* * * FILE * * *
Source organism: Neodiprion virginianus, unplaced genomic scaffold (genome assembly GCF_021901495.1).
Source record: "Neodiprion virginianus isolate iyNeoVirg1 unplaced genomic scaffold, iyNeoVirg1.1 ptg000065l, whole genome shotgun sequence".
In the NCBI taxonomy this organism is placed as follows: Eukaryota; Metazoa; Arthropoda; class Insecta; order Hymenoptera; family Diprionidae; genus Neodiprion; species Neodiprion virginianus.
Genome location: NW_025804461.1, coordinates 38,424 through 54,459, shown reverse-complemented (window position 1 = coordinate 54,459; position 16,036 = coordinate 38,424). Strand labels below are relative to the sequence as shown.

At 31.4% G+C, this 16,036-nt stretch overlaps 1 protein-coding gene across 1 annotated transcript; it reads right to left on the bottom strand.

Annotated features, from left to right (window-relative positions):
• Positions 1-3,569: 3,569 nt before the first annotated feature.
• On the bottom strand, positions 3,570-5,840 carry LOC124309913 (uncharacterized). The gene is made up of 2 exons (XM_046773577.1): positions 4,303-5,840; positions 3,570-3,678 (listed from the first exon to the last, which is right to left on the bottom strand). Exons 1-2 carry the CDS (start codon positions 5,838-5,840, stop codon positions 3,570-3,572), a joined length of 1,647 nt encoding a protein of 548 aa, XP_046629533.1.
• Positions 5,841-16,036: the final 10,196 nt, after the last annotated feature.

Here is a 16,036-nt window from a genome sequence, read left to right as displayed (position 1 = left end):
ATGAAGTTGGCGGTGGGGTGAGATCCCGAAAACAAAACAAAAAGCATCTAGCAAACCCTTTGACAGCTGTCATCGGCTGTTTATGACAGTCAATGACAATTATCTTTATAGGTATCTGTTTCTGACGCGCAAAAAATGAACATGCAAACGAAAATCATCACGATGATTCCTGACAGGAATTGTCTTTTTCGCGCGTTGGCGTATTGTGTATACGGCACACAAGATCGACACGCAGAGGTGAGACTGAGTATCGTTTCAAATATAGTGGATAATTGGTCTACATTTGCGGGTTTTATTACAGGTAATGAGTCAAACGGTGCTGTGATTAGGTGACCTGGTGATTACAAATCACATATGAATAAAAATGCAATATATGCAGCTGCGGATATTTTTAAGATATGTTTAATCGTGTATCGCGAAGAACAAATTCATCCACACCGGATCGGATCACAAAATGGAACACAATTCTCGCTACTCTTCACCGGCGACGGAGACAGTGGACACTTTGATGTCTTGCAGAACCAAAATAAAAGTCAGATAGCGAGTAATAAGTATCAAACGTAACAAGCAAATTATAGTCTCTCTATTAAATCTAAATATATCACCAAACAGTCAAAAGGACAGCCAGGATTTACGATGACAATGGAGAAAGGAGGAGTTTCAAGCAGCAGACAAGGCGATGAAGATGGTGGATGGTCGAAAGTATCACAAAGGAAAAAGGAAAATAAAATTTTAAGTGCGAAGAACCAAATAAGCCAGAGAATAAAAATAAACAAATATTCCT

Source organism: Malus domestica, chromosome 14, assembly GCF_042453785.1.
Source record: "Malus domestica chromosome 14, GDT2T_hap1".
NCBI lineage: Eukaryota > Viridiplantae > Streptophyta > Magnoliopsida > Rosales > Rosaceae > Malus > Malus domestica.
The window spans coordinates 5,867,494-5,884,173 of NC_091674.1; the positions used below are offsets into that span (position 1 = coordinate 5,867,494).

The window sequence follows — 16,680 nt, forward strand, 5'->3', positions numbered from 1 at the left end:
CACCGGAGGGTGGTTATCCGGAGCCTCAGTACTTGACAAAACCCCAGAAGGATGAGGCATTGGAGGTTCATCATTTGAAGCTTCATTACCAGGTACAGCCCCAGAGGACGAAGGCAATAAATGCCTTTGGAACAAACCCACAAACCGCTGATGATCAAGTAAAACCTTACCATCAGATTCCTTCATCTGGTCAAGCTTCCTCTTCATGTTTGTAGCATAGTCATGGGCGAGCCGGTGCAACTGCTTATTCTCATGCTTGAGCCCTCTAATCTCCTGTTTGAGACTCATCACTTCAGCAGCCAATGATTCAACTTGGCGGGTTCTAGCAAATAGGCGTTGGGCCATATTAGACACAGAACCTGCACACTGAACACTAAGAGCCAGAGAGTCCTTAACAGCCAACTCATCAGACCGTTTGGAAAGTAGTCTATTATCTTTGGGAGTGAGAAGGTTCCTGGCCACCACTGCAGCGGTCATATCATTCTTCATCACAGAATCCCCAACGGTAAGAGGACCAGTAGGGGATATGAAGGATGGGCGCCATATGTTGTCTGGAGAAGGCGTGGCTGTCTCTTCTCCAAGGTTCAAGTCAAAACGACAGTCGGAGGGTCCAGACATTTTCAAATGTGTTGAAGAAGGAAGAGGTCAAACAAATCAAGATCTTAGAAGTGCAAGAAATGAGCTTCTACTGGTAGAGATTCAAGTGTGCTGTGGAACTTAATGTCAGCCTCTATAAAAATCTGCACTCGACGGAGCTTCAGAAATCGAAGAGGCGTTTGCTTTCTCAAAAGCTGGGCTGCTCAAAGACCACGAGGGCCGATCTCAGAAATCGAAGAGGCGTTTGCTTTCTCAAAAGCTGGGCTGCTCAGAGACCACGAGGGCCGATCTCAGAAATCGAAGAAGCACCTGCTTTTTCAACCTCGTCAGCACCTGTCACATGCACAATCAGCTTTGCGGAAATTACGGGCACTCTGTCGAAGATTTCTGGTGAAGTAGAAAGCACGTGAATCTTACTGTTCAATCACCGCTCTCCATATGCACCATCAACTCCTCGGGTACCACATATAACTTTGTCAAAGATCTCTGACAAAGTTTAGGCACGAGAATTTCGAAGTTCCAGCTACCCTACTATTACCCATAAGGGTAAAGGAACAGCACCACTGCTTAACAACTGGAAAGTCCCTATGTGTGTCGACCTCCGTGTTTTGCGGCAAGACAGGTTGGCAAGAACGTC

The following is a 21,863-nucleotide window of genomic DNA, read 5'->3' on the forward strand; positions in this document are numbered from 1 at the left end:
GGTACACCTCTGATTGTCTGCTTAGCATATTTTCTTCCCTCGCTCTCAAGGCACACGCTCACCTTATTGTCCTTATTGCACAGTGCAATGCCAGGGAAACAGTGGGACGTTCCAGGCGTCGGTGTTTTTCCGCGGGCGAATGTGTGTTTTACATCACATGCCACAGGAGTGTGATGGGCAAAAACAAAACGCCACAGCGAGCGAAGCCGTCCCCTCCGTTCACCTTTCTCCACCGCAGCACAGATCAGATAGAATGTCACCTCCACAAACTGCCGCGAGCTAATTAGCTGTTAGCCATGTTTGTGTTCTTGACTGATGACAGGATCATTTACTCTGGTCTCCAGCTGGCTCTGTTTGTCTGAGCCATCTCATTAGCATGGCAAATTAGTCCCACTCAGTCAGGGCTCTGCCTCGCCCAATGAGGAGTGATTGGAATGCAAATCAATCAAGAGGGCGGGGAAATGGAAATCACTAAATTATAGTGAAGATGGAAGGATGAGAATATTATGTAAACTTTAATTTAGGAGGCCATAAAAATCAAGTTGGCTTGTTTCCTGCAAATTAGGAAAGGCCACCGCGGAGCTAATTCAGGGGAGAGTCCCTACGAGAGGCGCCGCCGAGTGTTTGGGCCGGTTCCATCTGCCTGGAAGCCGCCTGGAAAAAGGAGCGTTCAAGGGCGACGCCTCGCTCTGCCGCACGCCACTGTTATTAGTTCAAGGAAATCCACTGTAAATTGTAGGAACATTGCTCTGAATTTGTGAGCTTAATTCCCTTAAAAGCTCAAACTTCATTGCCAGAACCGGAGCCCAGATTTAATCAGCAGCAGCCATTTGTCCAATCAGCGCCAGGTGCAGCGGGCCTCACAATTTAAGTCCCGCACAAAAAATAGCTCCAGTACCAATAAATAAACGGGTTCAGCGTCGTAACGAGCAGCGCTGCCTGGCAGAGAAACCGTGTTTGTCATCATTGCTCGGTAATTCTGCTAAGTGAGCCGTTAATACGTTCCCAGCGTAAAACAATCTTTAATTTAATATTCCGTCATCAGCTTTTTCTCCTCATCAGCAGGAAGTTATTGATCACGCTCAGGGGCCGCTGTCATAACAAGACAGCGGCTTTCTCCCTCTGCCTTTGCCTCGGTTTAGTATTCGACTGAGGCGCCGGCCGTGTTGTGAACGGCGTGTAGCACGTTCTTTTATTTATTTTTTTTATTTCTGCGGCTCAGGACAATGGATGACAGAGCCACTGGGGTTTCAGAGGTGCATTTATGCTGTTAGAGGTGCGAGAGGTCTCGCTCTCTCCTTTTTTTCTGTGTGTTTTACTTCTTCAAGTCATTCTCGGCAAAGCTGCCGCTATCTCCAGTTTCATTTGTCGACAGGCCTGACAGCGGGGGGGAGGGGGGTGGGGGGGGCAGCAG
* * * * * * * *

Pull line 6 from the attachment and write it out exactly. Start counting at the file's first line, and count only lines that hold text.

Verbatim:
Annotated features, from left to right (window-relative positions):